The play showed the real impact of consumption; while there have always been hurricanes and tornadoes, the severe weather we see today is more severe, more unpredictable, and more costly than 50 or 100 years ago. Global warming is very abstract to most people; catastrophic weather is not. The panel members asked “How many more people have to die?” More poetically, Cannupa asked “Whose porcelain image must be dashed upon the rocks?” Because it’s not Brown people or poor people we mourn. It’s Princess Diana (or, today, perhaps Ivanka Trump). “It’s something as convenient as this,” Cannupa said, holding a bottle of water. “You can drink the tap water!” shouted a seasoned activist, from the audience, in one of the lighter moments.
There was a palpable feeling of rage over the irresponsible nature of humanity; rage, guilt, despair, and helplessness, that everyone felt: but also the beginning of turning those difficult feelings into a resolve to do better, to leave a planet that is inhabitable for future generations. This is a testament not only to the power of the playwright, but to the performances of the actors and the director: The audience came in expecting a nice Saturday afternoon, and left with a heightened environmental awareness.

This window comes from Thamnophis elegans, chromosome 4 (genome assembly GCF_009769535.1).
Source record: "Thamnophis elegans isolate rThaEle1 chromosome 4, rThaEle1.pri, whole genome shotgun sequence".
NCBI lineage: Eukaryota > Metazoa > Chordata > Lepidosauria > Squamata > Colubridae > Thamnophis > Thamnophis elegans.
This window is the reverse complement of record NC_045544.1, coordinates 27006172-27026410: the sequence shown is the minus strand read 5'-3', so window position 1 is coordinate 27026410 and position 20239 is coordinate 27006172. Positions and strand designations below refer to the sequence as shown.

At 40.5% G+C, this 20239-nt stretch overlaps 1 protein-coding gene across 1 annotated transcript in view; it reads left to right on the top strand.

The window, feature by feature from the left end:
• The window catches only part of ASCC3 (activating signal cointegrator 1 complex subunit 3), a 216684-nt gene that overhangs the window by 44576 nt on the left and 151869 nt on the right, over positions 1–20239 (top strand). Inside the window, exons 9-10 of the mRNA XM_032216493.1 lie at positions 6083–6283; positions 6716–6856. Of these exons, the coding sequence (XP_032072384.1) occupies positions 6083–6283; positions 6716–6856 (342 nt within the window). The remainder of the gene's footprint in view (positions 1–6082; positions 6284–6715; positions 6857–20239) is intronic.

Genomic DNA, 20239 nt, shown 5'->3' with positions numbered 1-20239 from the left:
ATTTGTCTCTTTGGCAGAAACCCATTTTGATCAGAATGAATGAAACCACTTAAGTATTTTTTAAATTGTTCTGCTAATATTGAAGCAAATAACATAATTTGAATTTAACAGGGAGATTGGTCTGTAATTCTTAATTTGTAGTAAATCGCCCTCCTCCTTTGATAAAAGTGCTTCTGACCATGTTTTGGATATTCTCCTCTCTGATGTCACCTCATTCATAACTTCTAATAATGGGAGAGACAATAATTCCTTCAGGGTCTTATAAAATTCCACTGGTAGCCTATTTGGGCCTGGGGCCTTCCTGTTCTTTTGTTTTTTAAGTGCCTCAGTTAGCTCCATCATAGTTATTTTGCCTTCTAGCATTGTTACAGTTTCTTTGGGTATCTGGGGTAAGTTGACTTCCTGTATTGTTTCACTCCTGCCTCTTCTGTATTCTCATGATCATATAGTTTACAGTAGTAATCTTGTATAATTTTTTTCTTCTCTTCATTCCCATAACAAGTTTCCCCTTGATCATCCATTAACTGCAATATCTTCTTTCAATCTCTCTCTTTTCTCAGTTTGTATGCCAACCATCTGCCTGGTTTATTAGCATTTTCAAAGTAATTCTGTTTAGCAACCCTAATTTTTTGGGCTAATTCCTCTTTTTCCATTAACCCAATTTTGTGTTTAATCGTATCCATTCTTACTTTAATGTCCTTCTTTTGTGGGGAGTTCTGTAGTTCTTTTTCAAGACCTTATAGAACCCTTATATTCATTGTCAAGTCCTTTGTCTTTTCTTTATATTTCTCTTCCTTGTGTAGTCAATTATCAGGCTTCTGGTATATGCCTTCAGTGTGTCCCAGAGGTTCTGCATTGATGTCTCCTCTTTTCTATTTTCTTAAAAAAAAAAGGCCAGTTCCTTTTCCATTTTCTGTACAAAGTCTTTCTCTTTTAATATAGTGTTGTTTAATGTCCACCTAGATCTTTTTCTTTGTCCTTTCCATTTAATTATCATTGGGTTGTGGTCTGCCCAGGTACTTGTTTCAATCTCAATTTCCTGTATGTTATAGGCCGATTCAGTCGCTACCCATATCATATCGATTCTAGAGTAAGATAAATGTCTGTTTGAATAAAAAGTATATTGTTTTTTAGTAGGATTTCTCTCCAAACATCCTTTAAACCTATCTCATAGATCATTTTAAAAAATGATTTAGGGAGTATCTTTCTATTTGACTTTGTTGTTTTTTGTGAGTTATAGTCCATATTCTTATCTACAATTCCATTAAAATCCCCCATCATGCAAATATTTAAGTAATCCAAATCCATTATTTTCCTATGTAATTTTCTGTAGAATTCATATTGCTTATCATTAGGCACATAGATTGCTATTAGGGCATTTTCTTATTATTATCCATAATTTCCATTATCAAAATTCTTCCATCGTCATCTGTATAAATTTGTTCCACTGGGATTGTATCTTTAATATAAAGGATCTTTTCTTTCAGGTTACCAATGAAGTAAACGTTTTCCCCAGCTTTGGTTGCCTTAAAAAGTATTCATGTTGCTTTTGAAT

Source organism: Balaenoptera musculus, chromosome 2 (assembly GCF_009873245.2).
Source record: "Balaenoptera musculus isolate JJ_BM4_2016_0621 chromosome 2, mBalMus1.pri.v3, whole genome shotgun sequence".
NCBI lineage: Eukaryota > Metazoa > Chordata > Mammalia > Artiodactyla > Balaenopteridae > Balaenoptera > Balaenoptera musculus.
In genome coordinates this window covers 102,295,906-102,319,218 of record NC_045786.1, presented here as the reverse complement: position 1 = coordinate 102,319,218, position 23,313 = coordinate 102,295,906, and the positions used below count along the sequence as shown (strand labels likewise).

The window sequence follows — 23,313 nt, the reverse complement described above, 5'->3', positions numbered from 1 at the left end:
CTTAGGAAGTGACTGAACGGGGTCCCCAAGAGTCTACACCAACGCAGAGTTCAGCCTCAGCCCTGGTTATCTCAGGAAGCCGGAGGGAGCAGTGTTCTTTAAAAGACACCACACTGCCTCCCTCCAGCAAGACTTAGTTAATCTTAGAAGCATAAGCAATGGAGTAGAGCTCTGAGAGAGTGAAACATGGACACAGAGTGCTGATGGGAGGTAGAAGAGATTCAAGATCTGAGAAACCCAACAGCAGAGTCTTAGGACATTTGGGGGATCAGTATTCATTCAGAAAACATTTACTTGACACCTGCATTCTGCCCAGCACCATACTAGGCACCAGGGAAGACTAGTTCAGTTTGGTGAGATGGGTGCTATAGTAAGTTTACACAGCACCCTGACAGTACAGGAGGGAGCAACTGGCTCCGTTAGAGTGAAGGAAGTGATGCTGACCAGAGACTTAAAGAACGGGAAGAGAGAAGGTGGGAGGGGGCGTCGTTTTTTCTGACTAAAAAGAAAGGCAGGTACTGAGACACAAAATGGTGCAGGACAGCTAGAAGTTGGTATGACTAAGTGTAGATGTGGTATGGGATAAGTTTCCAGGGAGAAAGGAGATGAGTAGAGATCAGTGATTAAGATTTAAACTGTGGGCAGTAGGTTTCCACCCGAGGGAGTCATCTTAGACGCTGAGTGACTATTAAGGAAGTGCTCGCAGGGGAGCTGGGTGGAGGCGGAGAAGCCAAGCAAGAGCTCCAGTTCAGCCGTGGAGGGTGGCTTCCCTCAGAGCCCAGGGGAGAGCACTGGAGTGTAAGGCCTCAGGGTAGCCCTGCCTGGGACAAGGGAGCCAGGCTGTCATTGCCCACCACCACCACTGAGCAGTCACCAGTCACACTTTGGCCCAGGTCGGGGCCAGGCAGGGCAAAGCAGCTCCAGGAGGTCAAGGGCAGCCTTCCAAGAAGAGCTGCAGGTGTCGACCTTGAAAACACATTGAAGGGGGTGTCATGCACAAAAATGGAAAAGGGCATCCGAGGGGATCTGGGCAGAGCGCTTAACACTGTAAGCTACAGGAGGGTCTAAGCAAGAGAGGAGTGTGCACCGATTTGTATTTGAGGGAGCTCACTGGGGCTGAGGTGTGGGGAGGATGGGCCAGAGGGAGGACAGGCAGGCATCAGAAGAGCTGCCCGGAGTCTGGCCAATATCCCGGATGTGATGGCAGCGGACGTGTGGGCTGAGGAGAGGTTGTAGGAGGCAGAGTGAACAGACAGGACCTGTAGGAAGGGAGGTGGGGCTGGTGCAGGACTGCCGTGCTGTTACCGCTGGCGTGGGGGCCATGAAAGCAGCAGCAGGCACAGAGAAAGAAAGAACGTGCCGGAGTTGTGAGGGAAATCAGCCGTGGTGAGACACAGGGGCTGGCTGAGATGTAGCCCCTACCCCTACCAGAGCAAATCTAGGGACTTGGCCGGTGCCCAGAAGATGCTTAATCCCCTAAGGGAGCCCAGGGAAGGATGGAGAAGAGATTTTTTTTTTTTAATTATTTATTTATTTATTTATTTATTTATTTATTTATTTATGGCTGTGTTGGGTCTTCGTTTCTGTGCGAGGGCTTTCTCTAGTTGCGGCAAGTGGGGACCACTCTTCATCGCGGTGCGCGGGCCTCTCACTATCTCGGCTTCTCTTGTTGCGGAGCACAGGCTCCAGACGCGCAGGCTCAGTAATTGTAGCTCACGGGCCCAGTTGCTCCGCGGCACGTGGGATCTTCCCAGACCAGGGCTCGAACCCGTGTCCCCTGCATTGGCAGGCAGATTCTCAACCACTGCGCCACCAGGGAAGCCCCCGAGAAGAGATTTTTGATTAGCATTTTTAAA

About the Autry Museum
Discover the art, history, and cultures of the American West! Located in beautiful Griffith Park, the Autry features world-class galleries filled with Native American art and artifacts, film memorabilia, historic firearms, paintings, and more. Throughout the year, the Autry also presents a wide range of public events and programs-including lectures, film, theater, festivals, family activities, and music-and performs scholarship, research, and educational outreach. The Autry’s collection of more than 500,000 pieces of art and artifacts includes the Southwest Museum of the American Indian Collection, one of the largest and most significant collections of Native American materials in the United States.
The Autry Museum in Griffith Park
4700 Western Heritage Way
Los Angeles, CA 90027-1462
Located northeast of downtown, across from the Los Angeles Zoo.